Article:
Tonbo Imaging, based in Bengaluru, develops surveillance systems to help soldiers defend against enemy incursions and airforce carry out covert reconnaissance missions.
A surveillance system developed by a little-known Bengaluru-based startup has come in handy for the Indian armed forces — that have traditionally used foreign-made weapons — to keep a check on intrusions by Chinese soldiers at the border.
The long-range observation system deployed by the Indian Army goes by the name T-Rex, doffing its hat to the famous carnivore from the Jurassic age, and has been designed in Koramangala, Bengaluru, by a startup named Tonbo Imaging. The advanced imaging solutions by Tonbo is one of the rare, notable ‘Make in India’ alternatives for India’s armed forces, which have historically relied on Russia, Israel and the United States for advanced weapons and self-defence systems. (Tonbo supplied the night- vision goggles that were fitted on the helmets of Indian soldiers during the famous Uri surgical strikes.)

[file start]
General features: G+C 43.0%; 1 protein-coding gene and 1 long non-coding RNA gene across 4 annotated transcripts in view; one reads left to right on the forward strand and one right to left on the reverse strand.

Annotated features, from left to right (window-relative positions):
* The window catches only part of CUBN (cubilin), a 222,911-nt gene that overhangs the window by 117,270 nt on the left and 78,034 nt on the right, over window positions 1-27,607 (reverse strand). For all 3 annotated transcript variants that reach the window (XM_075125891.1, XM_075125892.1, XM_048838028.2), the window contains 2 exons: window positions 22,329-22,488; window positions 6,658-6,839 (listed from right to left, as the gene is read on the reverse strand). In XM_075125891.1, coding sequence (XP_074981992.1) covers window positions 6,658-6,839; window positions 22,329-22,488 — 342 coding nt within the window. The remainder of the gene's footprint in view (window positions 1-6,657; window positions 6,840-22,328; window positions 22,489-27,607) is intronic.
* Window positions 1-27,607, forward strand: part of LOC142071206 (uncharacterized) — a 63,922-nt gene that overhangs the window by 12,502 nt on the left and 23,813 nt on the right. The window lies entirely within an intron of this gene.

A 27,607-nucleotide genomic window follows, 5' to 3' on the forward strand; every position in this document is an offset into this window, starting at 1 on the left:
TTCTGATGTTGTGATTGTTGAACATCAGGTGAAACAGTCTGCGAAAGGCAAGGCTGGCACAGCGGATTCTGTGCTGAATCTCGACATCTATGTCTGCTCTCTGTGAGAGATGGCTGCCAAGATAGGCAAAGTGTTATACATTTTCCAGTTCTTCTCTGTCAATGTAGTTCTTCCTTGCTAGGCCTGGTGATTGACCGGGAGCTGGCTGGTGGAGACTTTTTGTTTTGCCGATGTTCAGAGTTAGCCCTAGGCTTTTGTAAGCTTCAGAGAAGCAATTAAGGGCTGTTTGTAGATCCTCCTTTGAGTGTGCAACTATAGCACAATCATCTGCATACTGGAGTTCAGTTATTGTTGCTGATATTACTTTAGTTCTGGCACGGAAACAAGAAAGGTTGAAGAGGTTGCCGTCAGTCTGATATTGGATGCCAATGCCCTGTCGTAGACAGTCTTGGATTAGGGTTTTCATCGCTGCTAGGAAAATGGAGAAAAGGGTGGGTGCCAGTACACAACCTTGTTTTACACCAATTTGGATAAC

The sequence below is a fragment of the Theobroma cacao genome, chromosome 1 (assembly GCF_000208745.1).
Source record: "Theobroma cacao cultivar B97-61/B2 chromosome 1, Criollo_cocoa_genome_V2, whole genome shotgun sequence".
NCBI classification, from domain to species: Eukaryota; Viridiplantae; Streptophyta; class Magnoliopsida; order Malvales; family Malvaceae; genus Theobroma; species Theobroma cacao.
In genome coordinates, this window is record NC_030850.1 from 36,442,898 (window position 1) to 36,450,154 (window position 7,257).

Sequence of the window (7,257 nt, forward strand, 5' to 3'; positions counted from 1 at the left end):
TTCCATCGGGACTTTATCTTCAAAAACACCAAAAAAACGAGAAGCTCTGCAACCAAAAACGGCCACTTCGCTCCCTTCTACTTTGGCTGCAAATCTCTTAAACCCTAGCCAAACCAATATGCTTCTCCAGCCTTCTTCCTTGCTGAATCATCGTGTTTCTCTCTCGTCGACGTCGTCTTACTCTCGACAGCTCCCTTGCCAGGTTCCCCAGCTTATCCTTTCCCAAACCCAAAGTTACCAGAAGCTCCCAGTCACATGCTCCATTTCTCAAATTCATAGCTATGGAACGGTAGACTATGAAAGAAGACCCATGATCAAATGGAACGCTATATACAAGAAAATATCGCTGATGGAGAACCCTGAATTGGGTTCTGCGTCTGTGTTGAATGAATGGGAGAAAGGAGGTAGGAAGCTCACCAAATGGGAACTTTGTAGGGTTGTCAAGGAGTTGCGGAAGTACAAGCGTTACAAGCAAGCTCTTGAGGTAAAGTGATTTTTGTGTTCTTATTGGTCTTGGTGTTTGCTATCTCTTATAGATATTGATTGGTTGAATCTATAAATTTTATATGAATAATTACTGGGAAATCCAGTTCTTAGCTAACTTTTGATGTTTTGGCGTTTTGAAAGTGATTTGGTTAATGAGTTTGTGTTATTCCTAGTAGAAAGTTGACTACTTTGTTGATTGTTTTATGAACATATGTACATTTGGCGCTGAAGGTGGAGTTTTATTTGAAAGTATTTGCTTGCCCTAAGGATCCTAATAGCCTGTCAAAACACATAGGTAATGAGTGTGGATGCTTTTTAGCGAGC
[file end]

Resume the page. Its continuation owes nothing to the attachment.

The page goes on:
T-Rex is a long-range surveillance system that can pick up movement day and night even at a range of 15 to 20 kilometres. It has night vision capabilities and GPS trackers that guide the defence forces towards potential incursions. T-Rex, which is powered by fuel cells, allows the army to develop unmanned stations, requiring soldiers to visit only for maintenance, thereby reducing the risks of danger.
“While our systems have been deployed in the Pakistan border in the past quite a few of them are now getting deployed in Ladakh, one of them is deployed at 18,000 feet,” said Arvind Lakshmikumar, founder, Tonbo Imaging.